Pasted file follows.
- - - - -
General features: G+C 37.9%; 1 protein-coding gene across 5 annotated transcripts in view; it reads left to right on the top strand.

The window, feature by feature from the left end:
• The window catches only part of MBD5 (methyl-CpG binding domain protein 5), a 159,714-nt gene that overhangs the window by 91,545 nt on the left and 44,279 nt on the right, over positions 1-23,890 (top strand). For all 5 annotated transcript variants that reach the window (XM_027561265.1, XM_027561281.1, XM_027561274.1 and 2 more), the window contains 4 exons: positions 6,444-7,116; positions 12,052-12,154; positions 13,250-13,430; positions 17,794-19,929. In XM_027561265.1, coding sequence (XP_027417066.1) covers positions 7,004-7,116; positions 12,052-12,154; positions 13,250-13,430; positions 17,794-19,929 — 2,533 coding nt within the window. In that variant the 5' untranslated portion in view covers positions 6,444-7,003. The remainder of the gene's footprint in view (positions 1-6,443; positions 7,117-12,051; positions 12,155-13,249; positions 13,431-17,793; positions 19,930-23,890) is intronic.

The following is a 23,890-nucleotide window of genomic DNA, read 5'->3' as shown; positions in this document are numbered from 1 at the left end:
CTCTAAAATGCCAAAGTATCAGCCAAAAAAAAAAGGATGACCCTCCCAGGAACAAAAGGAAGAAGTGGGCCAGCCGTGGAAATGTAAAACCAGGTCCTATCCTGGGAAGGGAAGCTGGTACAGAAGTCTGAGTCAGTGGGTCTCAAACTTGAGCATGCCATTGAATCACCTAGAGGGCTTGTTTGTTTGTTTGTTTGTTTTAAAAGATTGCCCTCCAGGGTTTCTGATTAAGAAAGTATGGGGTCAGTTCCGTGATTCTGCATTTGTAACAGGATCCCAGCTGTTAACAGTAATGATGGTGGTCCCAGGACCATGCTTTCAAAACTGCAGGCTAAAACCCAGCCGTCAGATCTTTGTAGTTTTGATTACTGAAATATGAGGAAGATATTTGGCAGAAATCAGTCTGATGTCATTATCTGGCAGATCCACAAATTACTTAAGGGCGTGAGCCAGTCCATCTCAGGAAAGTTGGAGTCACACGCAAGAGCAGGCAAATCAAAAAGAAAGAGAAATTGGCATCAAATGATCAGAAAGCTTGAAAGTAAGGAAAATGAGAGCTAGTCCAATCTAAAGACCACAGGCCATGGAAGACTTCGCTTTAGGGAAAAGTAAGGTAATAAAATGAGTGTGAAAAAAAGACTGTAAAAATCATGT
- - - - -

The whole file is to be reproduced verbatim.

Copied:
General features: G+C 37.9%; 1 protein-coding gene across 5 annotated transcripts in view; it reads left to right on the top strand.

The window, feature by feature from the left end:
• The window catches only part of MBD5 (methyl-CpG binding domain protein 5), a 159,714-nt gene that overhangs the window by 91,545 nt on the left and 44,279 nt on the right, over positions 1-23,890 (top strand). For all 5 annotated transcript variants that reach the window (XM_027561265.1, XM_027561281.1, XM_027561274.1 and 2 more), the window contains 4 exons: positions 6,444-7,116; positions 12,052-12,154; positions 13,250-13,430; positions 17,794-19,929. In XM_027561265.1, coding sequence (XP_027417066.1) covers positions 7,004-7,116; positions 12,052-12,154; positions 13,250-13,430; positions 17,794-19,929 — 2,533 coding nt within the window. In that variant the 5' untranslated portion in view covers positions 6,444-7,003. The remainder of the gene's footprint in view (positions 1-6,443; positions 7,117-12,051; positions 12,155-13,249; positions 13,431-17,793; positions 19,930-23,890) is intronic.

The following is a 23,890-nucleotide window of genomic DNA, read 5'->3' as shown; positions in this document are numbered from 1 at the left end:
CTCTAAAATGCCAAAGTATCAGCCAAAAAAAAAAGGATGACCCTCCCAGGAACAAAAGGAAGAAGTGGGCCAGCCGTGGAAATGTAAAACCAGGTCCTATCCTGGGAAGGGAAGCTGGTACAGAAGTCTGAGTCAGTGGGTCTCAAACTTGAGCATGCCATTGAATCACCTAGAGGGCTTGTTTGTTTGTTTGTTTGTTTTAAAAGATTGCCCTCCAGGGTTTCTGATTAAGAAAGTATGGGGTCAGTTCCGTGATTCTGCATTTGTAACAGGATCCCAGCTGTTAACAGTAATGATGGTGGTCCCAGGACCATGCTTTCAAAACTGCAGGCTAAAACCCAGCCGTCAGATCTTTGTAGTTTTGATTACTGAAATATGAGGAAGATATTTGGCAGAAATCAGTCTGATGTCATTATCTGGCAGATCCACAAATTACTTAAGGGCGTGAGCCAGTCCATCTCAGGAAAGTTGGAGTCACACGCAAGAGCAGGCAAATCAAAAAGAAAGAGAAATTGGCATCAAATGATCAGAAAGCTTGAAAGTAAGGAAAATGAGAGCTAGTCCAATCTAAAGACCACAGGCCATGGAAGACTTCGCTTTAGGGAAAAGTAAGGTAATAAAATGAGTGTGAAAAAAAGACTGTAAAAATCATGT